Dear mom who’s going back to work after maternity leave


Dear mom who’s going back to work after maternity leave,

Congratulations, you’re going back!! You’re an independent woman who’s not letting any pipsqueak baby stop you from being a breadwinner. You must feel amazing! Wait, what? Are you crying?

Awwww, don’t cry. You’re gonna love being back at your job. I mean just think of all the crap you’ve been doing at home. Changing diapers, feeding your little poop machine, cleaning up spit up, saying ga-ga-goo-goo and never having an adult conversation. You don’t have to deal with any of that anymore!! Well, until you get home at the end of the day. And what do they say? Absence makes the heart grow fonder!!

Hmmm, that’s not what you’re thinking? You’re thinking it is literally impossible for you to grow ANY fonder of this amazing human being. You’re thinking how on earth are you going to be able to leave your new sweetie pie for an entire day? How are you going to focus on work and get anything done? And here’s my answer.

You’re not. It’s going to suck.

Sorry, I’m not gonna tell you to put on your rose-colored glasses and find the silver lining blah blah blah, bullshit bullshit bullshit. Going back to work after having a baby is hard. Ridiculously painfully hard. Like not only are you exhaussssted because you’re still feeding your little udder-sucker in the middle of the night and your body’s basically a pinball machine full of ricocheting hormones, but you’re also extremely attached to your baby. It’s crazy. The second they cut the umbilical cord, you actually start getting MORE attached.

But don’t worry, here’s the part where I tell you the good stuff about going back to work. This:



Yup, it’s blank. I mean technically there are few good things, cough cough, paycheck. But I remember the first week of going back to the office and there was nothing good about it. I would be sitting in the pumping room listening to the slurp slurp slurp of my breast pump while my eyes welled up with tears and I basically melted into a puddly mess. Or I would be sitting in a meeting and my coworkers would be chit-chatting about some TV show or a new song and I’d be like AGGGHHHHH, CAN WE START THIS F’ING MEETING ALREADY BECAUSE THIS IS SUCH A WASTE OF MY TIME WHEN I COULD BE  FINISHING EVERYTHING I HAVE TO DO SO I CAN GET HOME TO CUDDLE WITH MY CUTIE PIE FASTER?!!!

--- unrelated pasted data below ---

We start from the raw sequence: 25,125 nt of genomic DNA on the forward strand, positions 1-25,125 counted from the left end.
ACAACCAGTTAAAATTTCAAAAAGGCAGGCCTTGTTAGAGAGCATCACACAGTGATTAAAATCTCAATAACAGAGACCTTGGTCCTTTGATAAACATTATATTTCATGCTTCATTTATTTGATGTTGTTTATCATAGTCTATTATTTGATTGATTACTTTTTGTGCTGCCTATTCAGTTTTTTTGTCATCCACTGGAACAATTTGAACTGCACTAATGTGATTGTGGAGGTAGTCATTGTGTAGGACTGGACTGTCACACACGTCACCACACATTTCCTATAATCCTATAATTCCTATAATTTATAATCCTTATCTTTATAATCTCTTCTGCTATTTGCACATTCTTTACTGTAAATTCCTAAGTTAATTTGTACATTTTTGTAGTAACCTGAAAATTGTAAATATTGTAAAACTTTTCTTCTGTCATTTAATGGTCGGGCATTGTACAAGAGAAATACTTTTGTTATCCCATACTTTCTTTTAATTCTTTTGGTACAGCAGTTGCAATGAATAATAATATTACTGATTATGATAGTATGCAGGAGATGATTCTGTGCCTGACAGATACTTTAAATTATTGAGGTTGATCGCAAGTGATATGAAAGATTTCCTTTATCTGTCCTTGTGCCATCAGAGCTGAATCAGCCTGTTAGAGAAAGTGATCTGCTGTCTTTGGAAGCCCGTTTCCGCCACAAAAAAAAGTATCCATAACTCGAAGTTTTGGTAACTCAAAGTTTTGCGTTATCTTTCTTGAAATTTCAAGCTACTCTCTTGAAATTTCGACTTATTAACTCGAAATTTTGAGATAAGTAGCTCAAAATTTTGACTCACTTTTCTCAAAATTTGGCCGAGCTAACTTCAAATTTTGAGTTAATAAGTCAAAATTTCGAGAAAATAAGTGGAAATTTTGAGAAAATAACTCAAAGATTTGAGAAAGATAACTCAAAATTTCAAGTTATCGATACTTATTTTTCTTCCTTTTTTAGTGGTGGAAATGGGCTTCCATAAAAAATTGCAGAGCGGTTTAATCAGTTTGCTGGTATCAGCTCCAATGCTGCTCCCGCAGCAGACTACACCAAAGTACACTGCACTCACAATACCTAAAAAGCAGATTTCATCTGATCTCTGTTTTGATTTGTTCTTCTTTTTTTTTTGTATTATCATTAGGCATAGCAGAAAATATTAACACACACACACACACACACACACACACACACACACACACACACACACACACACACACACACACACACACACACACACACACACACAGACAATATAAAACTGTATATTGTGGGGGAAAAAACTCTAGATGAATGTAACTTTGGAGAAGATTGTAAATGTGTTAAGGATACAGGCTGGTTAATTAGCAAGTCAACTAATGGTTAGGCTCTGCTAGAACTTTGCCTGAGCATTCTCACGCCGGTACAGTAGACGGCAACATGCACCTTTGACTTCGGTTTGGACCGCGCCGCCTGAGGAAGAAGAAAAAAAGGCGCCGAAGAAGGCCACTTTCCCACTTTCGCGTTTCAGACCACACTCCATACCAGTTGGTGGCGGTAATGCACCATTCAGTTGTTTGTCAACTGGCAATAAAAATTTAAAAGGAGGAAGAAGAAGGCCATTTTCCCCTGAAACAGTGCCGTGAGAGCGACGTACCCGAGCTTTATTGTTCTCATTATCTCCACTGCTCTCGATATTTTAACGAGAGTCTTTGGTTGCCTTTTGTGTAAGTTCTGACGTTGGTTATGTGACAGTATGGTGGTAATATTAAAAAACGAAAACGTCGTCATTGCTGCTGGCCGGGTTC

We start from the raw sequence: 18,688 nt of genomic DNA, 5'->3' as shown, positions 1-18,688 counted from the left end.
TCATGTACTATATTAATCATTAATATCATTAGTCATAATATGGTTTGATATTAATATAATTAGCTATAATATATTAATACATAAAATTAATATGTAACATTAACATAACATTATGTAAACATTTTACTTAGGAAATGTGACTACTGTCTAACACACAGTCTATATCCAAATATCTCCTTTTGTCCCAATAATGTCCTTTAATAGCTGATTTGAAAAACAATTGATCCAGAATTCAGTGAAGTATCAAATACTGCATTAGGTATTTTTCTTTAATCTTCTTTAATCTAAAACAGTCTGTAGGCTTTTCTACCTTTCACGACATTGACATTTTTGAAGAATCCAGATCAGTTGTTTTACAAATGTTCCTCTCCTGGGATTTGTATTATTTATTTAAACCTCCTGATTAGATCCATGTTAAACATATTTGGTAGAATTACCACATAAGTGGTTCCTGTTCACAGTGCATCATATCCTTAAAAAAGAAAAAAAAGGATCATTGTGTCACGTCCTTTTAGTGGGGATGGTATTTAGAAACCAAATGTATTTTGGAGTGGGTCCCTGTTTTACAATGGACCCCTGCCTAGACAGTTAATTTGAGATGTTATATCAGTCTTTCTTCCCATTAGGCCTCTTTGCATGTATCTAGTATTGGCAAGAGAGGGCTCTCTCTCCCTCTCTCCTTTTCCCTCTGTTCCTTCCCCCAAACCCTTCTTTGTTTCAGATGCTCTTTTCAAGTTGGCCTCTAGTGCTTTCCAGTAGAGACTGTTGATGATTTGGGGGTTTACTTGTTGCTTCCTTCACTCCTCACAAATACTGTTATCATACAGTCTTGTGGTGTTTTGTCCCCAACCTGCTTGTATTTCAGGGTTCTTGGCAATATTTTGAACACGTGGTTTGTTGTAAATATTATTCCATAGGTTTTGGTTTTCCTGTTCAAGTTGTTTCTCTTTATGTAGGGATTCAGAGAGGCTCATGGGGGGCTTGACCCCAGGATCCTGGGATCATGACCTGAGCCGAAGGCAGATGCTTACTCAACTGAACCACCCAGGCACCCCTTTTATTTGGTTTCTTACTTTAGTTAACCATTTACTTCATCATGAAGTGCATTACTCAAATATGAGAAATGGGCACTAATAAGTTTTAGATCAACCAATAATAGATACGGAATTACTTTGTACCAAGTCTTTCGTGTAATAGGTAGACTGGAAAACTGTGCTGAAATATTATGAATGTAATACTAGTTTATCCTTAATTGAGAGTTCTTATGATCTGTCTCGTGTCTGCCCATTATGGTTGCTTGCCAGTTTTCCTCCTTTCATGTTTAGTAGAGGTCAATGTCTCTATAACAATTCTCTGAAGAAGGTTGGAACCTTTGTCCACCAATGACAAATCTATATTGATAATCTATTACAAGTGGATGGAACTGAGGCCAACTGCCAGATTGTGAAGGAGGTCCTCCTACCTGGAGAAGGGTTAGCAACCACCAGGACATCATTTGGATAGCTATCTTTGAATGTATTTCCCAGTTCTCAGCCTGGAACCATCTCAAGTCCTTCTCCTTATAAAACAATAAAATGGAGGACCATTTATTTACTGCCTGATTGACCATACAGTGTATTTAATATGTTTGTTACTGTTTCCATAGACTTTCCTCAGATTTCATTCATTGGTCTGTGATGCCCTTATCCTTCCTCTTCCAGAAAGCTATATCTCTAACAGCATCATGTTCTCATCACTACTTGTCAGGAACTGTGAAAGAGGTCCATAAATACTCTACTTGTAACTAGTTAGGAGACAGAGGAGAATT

But here’s the thing. You’re going to make it. You will survive this. After a week (or ten), you’ll find yourself sitting in that conference room and joining in the conversation and you’ll think, wow, this is kinda nice. Or you’ll head out to lunch with some coworkers and the second the waiter puts the food down in front of you, someone won’t start screaming because they want to suck on your boob. Well, unless you work with some of the a-holes I used to work with.

Don’t get me wrong. There will be times that suck. Like when your daycare or nanny tells you that your baby took their first steps and you weren’t there to see it. Oh my gawwwwwwd, it will tear out your heart. But just know this. Their first steps look exactly the same as their fourth ones, and you’ll see those tonight. And every time you leave your little one in the morning, it might feel like you’re abandoning them, but you’re not. You’re teaching them things like independence and responsibility and that Mommy is doing important things in the world.

Just remember this. Millions of moms have done this, so you can too. But millions of moms have also cried their eyes out, so you can too. It’s going to be okay, AFTER it sucks for a while.


One of those millions of moms

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There are 9 comments for this article
  1. Sarah at 9:36 am

    Did you write this for me??? I go back in 3 weeks. Definitely not ready but it’s my 2nd baby so I know what to expect. It totally sucks. But money doesn’t suck. Thanks for reminding me that I’m not alone.

  2. Grace at 9:45 am

    OMG! That’s exactly how I felt both times I returned to work after maternity leave… it’s been four and a half years since the second time and I still can’t get used to it, hahaha!